Thursday, February 7, 2013 (Day 29)
My good friend Graham Foster sent me the scanned copy of the feature about Craig Bellamy you can see above this blog. He spotted it in yesterday’s copy of Metro. Great to see Bellamy getting some acknowledgement but, more importantly, it was more positive media coverage for the CBF league here in Sierra Leone.
The irony of this story is that David Beckham, who is mentioned, has also helped in Sierra Leone and even stayed overnight in Makeni, where I am currently living. I know that many African players who have made it big abroad are trying to ‘give something back’ back home.
Let us hope that more professional footballers follow the examples of the likes of Bellamy and Beckham instead of wasting their riches on gambling and fast cars. Personally, I think super rich and connected FIFA and UEFA should also be doing more to work with projects that encourage education and development through football. More than 2,500 kids are benefiting from the work of the Craig Bellamy Foundation here in Sierra Leone. Imagine how many hundreds of thousands of kids around the world could benefit if FIFA were to mimic this project right across the developing world.
Wednesday, February 6, 2013 (Day 28)
I am having most of today ‘off’ so that I can work. Yes, today is the day when I need to proofread the magazine I am editor of back in Latvia: ‘Gateway Riga’.
It is a sign of the times when even in Sierra Leone – ranked 180th (from 187 countries) in the world on the UN’s human development index – I can find a way of working remotely and communicating with my magazine layout designer half way across the world. Truthfully, I am rather fortunate that Makeni has the MJ Motel (photo above is from the reception), otherwise I do not know how the hell I could have downloaded the 20MB pdf file I need for proofreading. It took 30 minutes to download it to my laptop. If I had tried the same thing at the office it might have taken a week.
I was in here at 8.30am this morning just as some Danish and Indian businessmen or engineers or diamond dealers or whatever they are, were having breakfast. The breakfast staff assumed I am staying here as well and brought me over a pot of tea and a fried egg on toast. I was half tempted to play dumb but then felt insanely guilty and told them I was just popping in…for seven hours as it turns out.
I hope Guntis hurries up and makes the final changes to the layout I requested. I have got to go and coach 80 Sierra Leonean kids after an hour and then rush home and scoff my dinner down in time for England v Brazil at the football cinema at 7.30.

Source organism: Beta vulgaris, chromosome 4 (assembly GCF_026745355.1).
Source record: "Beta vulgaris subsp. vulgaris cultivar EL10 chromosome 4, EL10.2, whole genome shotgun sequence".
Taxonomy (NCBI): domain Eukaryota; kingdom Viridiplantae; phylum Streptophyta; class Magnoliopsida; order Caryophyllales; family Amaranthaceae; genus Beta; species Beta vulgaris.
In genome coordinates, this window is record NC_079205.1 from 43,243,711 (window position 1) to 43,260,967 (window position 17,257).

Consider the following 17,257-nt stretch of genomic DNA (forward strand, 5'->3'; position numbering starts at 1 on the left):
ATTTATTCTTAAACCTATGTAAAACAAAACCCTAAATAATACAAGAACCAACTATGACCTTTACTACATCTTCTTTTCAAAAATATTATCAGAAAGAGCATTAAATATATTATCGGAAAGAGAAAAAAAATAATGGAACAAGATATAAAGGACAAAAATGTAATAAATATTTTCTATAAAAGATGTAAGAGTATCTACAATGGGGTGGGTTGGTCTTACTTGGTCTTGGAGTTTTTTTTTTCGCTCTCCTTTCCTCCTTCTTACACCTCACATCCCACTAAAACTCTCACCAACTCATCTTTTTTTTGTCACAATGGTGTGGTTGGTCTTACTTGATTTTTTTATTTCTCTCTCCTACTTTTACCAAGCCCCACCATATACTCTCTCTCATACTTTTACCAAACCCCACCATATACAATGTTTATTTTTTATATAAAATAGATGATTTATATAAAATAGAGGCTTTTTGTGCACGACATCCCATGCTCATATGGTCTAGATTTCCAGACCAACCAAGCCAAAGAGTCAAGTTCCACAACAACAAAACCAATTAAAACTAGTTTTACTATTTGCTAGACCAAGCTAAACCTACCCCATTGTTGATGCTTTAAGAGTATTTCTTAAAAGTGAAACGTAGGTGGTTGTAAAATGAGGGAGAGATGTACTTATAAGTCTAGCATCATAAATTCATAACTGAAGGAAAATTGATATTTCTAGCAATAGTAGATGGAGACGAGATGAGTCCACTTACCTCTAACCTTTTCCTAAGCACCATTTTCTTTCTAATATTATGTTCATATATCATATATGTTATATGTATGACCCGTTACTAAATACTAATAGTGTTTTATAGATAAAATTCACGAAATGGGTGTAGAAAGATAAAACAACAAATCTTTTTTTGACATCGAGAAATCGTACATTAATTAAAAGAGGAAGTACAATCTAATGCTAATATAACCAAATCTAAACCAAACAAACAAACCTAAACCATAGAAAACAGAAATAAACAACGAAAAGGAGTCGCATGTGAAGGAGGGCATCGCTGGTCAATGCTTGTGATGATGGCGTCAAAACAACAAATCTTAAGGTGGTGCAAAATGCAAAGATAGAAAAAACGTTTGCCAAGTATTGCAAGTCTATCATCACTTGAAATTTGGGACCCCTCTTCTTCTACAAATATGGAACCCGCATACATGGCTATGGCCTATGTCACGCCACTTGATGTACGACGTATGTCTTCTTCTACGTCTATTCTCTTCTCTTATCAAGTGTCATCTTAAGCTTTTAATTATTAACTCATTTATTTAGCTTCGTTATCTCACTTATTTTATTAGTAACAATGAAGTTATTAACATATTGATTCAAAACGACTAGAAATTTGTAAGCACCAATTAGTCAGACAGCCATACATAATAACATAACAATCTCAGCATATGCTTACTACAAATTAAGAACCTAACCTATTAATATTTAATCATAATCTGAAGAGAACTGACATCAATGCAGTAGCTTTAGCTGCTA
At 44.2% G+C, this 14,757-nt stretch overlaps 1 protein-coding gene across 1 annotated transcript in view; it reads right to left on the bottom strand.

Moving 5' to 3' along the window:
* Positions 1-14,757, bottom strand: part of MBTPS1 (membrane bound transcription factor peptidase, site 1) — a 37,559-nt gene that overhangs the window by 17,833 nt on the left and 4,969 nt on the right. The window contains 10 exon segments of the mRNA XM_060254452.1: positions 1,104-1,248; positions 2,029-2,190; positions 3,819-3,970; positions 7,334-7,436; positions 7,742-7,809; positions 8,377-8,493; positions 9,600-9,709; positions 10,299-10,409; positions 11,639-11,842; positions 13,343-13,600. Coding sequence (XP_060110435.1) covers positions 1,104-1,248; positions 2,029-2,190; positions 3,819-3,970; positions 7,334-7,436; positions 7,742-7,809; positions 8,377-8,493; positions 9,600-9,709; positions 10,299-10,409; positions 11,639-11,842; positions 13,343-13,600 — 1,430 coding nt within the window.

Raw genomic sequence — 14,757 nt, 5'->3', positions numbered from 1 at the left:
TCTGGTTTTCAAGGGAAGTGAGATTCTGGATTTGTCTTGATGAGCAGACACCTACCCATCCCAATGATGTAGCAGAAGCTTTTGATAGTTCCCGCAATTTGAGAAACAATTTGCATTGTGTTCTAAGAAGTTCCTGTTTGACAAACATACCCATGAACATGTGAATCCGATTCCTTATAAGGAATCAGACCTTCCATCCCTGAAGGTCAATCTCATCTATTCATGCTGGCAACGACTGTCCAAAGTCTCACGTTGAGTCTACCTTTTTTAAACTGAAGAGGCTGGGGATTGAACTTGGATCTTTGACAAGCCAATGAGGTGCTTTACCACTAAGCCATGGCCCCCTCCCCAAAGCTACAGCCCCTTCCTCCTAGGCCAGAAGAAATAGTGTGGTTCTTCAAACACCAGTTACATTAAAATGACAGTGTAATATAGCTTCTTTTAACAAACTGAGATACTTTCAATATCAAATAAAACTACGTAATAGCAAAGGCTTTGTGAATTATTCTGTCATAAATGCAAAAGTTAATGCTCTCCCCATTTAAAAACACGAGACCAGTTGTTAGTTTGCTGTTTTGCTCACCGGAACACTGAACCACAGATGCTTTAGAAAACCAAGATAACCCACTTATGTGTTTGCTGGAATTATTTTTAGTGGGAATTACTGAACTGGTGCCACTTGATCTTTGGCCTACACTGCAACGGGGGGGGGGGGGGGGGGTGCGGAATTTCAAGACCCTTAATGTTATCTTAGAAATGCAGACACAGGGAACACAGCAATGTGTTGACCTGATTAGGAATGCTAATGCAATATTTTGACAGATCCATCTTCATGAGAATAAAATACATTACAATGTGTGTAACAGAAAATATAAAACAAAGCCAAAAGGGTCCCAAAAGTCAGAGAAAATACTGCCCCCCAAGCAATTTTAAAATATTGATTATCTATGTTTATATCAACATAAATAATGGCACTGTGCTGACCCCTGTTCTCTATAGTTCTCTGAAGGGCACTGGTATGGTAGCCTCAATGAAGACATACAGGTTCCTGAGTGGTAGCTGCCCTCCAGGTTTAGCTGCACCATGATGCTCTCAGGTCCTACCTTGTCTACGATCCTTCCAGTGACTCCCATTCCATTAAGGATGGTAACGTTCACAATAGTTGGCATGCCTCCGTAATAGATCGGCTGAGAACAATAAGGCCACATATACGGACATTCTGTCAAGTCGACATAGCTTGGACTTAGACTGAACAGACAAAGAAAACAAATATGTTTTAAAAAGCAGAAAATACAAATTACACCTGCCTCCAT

Wednesday, January 30, 2013 (Day 21)
David Beckham stayed in Makeni once. Seems hard to believe but it is true. The former England football captain visited this town when he was working for UNICEF and is said to have ordered his driver to stop the car at one point so that he could indulge in a kick around with some local boys he spotted playing in the street. He did some very good work here and raised a lot of awareness for the people of Sierra Leone. Beckham stayed at MJ's motel across the street from Flamingo's night club. I thought about that today as I strolled past in the scorching sun and saw the club advertising its upcoming reggae night. The hotel was looted and vandalised during the civil war, in the days when Makeni became a stronghold of the Revolutionary United Front (RUF). The hotel reopened three years after the end of the civil war; Beckham visited three years later and now I am here, five years after Beckham, thinking about dropping in and asking whether I can take a photo of the room he stayed in for More Than a Game.
"Justin! How are you? Where have you been? The coach was asking why you haven't been back to training." Moses asks me, spotting me outside MJ's. I had intended to join the lads for training this morning but when I woke up feeling like I'd spent a night in the Gobi, I knew I just wasn't up to it. The lads have their playoff match tomorrow evening and Moses has invited me to join up with his team to watch it.
It has been a funny old day for me. Touch wood, I haven't been sick once during my time in Sierra Leone; not as much as a stomach ache or an emergency dash to the toilets. But somehow today I find myself quite blatantly dehydrated. My three-day-old habit of drinking a small bottle of fizzy drink (ginger beer/lemon Fanta/orange parrot) every morning and evening doesn't help; it quenches your thirst but in truth all of that sugar is doing you no favours. I never ever touch fizzy drinks back home. And so I find myself drinking and sweating like a Saharan lorry driver. Fortunately, I thought to pack some rehydration salts but, after a solid morning in the office, it is clear I need to get myself home at lunchtime for a kip and an afternoon session of trying to get my head back together after Monday's events.
More Than a Game joined The Collective and the Craig Bellamy Foundation in Sierra Leone for a seven-week voluntary placement in January 2013.